Micronesian in Hawaii
Micronesians are Hawaii's newest arrivals. We wanted to find out more about what it’s like to make a new life here.
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Josefa Munez started her Hawaii career in much the same way as Tipen—working for different janitorial companies. Originally from Chuuk, she moved to Hawaii in 2002 in order to help out her father, who was in desperate need of dialysis. “If he is not coming here, then maybe we don’t see him anymore,” she says. Once she successfully got her parents to Hawaii and her father receiving proper medical care, she knew she would also be able to build a better life for herself and her children, even if it meant cleaning hotel rooms.
Munez’s big break came in 2007, when she landed a job at Linapuni Elementary School, as a teacher’s liaison. The school serves Kuhio Park Terrace (KPT), one of the state’s two largest public housing projects—98 percent of its students receive free or reduced-price lunches, and the majority of the student body is either Micronesian or Samoan.
Munez helps Linapuni’s teachers and administrators communicate with the Micronesian families at KPT. It’s not just an issue of language. Micronesians often are not familiar with the Western-style school system, and there are cultural divides. If a child wakes up late, for example, parents may keep them home the entire day, to avoid the embarrassment of having them walk into a class mid-session.
Munez visits KPT families in their homes to show parents how to study with their children, explain how public libraries can be used, and teach other habits with which they may not be familiar. “My job is to get the parents more involved,” she says. “I see that the parents really want to help with their kids’ education, but for us [Micronesians], we don’t know how it works in Hawaii sometimes.”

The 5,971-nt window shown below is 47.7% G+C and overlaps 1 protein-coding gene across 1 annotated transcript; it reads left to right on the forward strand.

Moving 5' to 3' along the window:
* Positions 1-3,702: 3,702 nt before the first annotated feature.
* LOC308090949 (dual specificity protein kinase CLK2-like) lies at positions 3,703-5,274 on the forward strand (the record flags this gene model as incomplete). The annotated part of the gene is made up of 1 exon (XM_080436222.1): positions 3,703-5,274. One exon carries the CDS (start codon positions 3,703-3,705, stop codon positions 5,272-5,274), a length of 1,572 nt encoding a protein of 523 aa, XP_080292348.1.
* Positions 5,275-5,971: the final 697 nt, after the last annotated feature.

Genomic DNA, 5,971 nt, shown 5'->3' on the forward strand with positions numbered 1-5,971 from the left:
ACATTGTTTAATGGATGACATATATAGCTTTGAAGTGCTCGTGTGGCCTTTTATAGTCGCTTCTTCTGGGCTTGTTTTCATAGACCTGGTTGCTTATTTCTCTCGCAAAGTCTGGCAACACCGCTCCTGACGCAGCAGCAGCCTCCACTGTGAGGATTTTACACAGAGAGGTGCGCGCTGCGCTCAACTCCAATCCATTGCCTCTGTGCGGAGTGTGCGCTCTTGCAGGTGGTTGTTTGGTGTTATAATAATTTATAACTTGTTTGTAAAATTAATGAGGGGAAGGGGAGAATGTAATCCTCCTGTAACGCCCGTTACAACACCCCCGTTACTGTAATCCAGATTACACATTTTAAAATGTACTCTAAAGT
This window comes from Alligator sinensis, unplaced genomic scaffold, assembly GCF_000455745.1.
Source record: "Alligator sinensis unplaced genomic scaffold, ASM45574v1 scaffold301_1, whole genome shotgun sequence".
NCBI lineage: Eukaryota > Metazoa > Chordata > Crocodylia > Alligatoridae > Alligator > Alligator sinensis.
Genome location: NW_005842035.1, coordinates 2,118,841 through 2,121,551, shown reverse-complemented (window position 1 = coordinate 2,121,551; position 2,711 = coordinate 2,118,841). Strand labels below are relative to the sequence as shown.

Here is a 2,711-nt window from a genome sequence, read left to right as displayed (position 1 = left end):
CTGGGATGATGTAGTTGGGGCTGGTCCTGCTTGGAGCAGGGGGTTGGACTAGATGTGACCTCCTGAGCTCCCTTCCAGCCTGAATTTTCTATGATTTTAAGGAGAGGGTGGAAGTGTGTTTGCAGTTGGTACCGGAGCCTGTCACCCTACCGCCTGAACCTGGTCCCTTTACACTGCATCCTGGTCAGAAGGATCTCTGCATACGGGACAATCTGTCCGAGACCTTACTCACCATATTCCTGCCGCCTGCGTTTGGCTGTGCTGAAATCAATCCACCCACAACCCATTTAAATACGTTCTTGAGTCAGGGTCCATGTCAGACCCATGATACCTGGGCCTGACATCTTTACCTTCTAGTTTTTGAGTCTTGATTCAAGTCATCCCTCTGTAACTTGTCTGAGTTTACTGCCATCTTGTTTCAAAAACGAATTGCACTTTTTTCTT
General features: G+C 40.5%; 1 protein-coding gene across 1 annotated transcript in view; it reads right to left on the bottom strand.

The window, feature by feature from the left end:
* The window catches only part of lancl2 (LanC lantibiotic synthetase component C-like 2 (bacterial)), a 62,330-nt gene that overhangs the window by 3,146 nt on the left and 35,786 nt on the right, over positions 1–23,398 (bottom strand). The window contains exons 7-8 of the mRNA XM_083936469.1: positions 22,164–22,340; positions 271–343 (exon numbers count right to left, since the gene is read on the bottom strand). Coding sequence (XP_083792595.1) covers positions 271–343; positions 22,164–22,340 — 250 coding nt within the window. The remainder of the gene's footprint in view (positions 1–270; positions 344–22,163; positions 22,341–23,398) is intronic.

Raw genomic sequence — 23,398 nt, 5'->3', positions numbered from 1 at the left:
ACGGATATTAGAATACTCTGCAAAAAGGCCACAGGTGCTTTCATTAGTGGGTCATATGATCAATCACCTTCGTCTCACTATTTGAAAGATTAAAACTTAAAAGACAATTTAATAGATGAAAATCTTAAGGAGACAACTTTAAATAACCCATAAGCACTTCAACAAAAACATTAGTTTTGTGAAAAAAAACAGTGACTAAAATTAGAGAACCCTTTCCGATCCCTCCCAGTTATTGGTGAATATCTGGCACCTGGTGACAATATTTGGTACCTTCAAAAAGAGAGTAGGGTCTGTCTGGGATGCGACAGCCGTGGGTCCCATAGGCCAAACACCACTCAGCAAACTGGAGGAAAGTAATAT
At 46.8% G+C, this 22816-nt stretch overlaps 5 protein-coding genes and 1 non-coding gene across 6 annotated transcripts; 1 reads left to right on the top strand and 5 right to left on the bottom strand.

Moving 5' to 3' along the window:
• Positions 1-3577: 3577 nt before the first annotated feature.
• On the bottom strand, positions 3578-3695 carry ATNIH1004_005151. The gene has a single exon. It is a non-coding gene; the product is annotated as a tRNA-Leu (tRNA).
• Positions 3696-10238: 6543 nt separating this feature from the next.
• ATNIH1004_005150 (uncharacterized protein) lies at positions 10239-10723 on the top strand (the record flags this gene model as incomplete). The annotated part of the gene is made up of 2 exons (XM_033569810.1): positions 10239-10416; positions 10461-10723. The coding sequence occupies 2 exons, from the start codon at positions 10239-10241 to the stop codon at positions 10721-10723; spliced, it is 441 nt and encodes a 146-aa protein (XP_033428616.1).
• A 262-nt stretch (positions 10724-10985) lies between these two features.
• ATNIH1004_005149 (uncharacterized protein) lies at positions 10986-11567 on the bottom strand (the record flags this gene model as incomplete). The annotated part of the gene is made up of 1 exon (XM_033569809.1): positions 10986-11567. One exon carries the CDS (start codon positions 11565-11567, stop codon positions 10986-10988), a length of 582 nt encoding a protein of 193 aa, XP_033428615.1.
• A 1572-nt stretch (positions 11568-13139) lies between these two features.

After almost a decade in Hawaii, Munez is still learning her own lessons. Her oldest daughters are 12 and 13, and she has mixed feelings about seeing them grow up American. On the one hand, they can speak English, and their social circle is a mix not only of Micronesian, but Filipino and other local cultures. But Munez laments how inevitably different her children will be from herself, even in such small things as household etiquette.
“I keep on telling myself, I’m going to teach my culture, my values, because this is how I was raised,” she says. “But looking around, and understanding they’re not in Chuuk, I think, OK, I have to think more about this.”
So when her kids want to leave the apartment and play with new friends for the afternoon, she forces herself to say yes more often than she otherwise would. When her sons and daughters crowd into the bathroom in the morning, chatting and joking together, she quells her Chuukese instincts that discourage displays of affection between brothers and sisters. In exchange, Munez is happy to see her children want to learn more about Micronesian culture. Her daughters, for example, recently asked her to buy them the traditional appliquéd-flower skirts.
“My hope is only for my kids to be successful,” Munez says. “I am praying for it. Looking at my kids, I see they are doing good in school, and I am happy for them.”
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